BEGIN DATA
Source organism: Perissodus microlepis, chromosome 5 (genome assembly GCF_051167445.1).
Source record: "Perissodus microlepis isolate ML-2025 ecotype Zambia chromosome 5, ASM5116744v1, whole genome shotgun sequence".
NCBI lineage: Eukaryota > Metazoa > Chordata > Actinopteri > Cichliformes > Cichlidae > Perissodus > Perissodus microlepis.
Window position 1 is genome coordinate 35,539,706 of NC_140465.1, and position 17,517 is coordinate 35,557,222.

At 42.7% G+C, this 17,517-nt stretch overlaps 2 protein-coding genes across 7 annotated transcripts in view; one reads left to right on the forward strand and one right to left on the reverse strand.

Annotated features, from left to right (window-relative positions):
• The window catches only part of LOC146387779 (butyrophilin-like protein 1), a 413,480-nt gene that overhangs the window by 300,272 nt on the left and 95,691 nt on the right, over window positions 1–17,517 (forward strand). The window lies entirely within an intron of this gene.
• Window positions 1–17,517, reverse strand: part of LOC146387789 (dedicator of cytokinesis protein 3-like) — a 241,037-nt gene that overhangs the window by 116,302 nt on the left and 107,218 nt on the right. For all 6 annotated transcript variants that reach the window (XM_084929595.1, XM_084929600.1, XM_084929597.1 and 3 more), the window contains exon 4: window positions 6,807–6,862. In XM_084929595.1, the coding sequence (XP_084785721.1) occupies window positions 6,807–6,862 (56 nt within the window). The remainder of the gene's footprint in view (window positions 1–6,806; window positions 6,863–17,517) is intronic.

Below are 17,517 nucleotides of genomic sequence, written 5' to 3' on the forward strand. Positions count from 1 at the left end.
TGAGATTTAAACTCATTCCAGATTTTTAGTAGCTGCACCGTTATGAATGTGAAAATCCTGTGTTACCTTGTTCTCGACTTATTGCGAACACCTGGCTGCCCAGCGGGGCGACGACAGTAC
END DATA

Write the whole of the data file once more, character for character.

Source organism: Perissodus microlepis, chromosome 5 (genome assembly GCF_051167445.1).
Source record: "Perissodus microlepis isolate ML-2025 ecotype Zambia chromosome 5, ASM5116744v1, whole genome shotgun sequence".
NCBI lineage: Eukaryota > Metazoa > Chordata > Actinopteri > Cichliformes > Cichlidae > Perissodus > Perissodus microlepis.
Window position 1 is genome coordinate 35,539,706 of NC_140465.1, and position 17,517 is coordinate 35,557,222.

At 42.7% G+C, this 17,517-nt stretch overlaps 2 protein-coding genes across 7 annotated transcripts in view; one reads left to right on the forward strand and one right to left on the reverse strand.

Annotated features, from left to right (window-relative positions):
• The window catches only part of LOC146387779 (butyrophilin-like protein 1), a 413,480-nt gene that overhangs the window by 300,272 nt on the left and 95,691 nt on the right, over window positions 1–17,517 (forward strand). The window lies entirely within an intron of this gene.
• Window positions 1–17,517, reverse strand: part of LOC146387789 (dedicator of cytokinesis protein 3-like) — a 241,037-nt gene that overhangs the window by 116,302 nt on the left and 107,218 nt on the right. For all 6 annotated transcript variants that reach the window (XM_084929595.1, XM_084929600.1, XM_084929597.1 and 3 more), the window contains exon 4: window positions 6,807–6,862. In XM_084929595.1, the coding sequence (XP_084785721.1) occupies window positions 6,807–6,862 (56 nt within the window). The remainder of the gene's footprint in view (window positions 1–6,806; window positions 6,863–17,517) is intronic.

Below are 17,517 nucleotides of genomic sequence, written 5' to 3' on the forward strand. Positions count from 1 at the left end.
TGAGATTTAAACTCATTCCAGATTTTTAGTAGCTGCACCGTTATGAATGTGAAAATCCTGTGTTACCTTGTTCTCGACTTATTGCGAACACCTGGCTGCCCAGCGGGGCGACGACAGTAC